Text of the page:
he British journalist, Bryan Appleyard called Gladwellism: the hard sell of a big theme supported by dubious, incoherent but dramatically presented evidence. The New Statesman,10th April 2014)
He was referring of course to Malcolm Gladwell (The Tipping Point, Blink, Outliers, etc.) and I think this is a bit harsh. However, Appleyard has a point. Sometimes, simple conceptual elements, often borrowed from the Social Sciences, helped with some kind of ‘evidence’, can be combined into an attractive proposition that suddenly becomes ‘the new thing’, or ‘The Official Version of Something’. Malcolm Gladwell did non invent the concept of The Tipping Point, for example, but many people will associate the concept with him.
Popular science is also often presented as ‘science’ when in reality is more popular than science. The epidemic of neurobabble is an example. Mention mirror neurons and neuroplasticity, add anything else from marketing to leadership, and you’ll have the famous effect of the ‘new brain research shows that’.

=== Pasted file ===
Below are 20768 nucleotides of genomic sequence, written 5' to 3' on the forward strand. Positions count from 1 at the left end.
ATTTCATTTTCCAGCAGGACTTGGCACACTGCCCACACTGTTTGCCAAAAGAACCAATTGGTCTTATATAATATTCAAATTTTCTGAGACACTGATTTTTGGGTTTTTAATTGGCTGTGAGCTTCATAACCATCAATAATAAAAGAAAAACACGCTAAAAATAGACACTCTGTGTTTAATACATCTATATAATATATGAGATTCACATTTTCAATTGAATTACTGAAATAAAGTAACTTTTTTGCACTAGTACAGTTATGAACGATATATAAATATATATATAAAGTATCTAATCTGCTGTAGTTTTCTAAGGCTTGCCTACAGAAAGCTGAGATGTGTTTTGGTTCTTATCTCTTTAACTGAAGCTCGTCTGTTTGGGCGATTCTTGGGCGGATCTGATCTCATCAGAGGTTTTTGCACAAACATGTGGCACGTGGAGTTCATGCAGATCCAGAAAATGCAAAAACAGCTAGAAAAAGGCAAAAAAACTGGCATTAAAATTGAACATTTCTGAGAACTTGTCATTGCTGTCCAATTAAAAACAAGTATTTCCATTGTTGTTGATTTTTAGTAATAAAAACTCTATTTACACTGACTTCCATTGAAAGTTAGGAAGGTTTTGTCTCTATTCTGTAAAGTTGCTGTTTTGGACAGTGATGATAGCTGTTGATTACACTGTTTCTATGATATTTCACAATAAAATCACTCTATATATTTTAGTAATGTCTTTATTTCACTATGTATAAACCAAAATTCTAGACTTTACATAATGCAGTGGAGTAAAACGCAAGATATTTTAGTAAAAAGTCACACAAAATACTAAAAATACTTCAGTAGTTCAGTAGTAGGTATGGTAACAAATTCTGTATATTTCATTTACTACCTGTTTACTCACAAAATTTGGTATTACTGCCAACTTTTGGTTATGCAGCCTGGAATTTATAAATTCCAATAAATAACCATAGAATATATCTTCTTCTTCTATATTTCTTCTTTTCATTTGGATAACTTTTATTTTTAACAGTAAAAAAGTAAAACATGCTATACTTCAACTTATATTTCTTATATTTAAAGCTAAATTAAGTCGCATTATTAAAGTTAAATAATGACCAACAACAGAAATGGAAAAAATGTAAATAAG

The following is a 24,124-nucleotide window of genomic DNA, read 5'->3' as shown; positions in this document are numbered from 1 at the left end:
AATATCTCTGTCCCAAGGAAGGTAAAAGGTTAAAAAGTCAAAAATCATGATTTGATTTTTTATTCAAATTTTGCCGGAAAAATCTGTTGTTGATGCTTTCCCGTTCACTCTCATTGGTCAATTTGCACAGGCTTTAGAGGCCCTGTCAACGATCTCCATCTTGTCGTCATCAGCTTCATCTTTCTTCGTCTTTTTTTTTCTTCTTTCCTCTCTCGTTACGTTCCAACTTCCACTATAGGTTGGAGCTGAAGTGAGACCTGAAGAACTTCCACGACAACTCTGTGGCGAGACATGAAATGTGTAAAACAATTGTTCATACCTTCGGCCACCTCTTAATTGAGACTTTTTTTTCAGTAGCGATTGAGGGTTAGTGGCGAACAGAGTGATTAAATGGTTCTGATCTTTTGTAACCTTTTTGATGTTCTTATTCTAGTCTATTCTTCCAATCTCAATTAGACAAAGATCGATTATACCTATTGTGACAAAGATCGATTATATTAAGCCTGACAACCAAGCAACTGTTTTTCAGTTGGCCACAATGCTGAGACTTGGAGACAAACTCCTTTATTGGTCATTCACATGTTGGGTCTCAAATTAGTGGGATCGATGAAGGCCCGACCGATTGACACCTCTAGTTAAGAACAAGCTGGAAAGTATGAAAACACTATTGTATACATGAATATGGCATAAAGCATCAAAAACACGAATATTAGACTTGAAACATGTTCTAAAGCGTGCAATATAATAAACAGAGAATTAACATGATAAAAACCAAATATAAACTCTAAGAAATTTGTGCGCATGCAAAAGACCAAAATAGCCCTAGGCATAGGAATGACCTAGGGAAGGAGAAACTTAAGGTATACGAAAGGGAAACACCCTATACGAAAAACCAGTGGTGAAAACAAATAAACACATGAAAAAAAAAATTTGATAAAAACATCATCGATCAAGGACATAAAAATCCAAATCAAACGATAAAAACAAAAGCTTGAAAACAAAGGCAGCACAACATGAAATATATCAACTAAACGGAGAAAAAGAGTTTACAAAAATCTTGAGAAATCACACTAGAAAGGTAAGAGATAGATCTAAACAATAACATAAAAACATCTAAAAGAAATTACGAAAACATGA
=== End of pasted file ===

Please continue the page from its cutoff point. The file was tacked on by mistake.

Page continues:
The solution to the protection against ‘big themes supported by dubious, incoherent but dramatically presented evidence’ would be to go to source. But this is becoming impossible in the era of information saturation and availability. Or minds ask: ‘give me the summary, the answer, the bottom line, the so what’.
X part of brain fires and ‘blips’ when Y is happening; it also fires when Z is happening; new neuroimaging sciences show that Y and Z share the same neurosomehting and brain mechanisms; Y and Z are similar phenomena’, etc.
Most rational people, even in the absence of neurological training, would think this logic smells trouble and it simply feels it is as solid as a cream cake. However there will be a vast majority happy to ‘accept the evidence’.
In the old days (not that old), people interested in the Bible, would study Greek in order to read and understand original versions. There was a suspicion than the English or other language translation may have been misinterpreted. The equivalent in other areas would be to go to source. But ‘sources’ are more and more intense and specialized, so we have The Translators to get us a digestible food for our thoughts.
I cannot see a healthy approch other than to exercise intense critical thinking in order to compensate for those ‘dramatically presented evidence’. It’s going to be harder and harder. Unless a miracle occurs in our educational system, people will accept more and more the ‘face value’ of things and arguments, and will have little time for finding the clothes for the emperor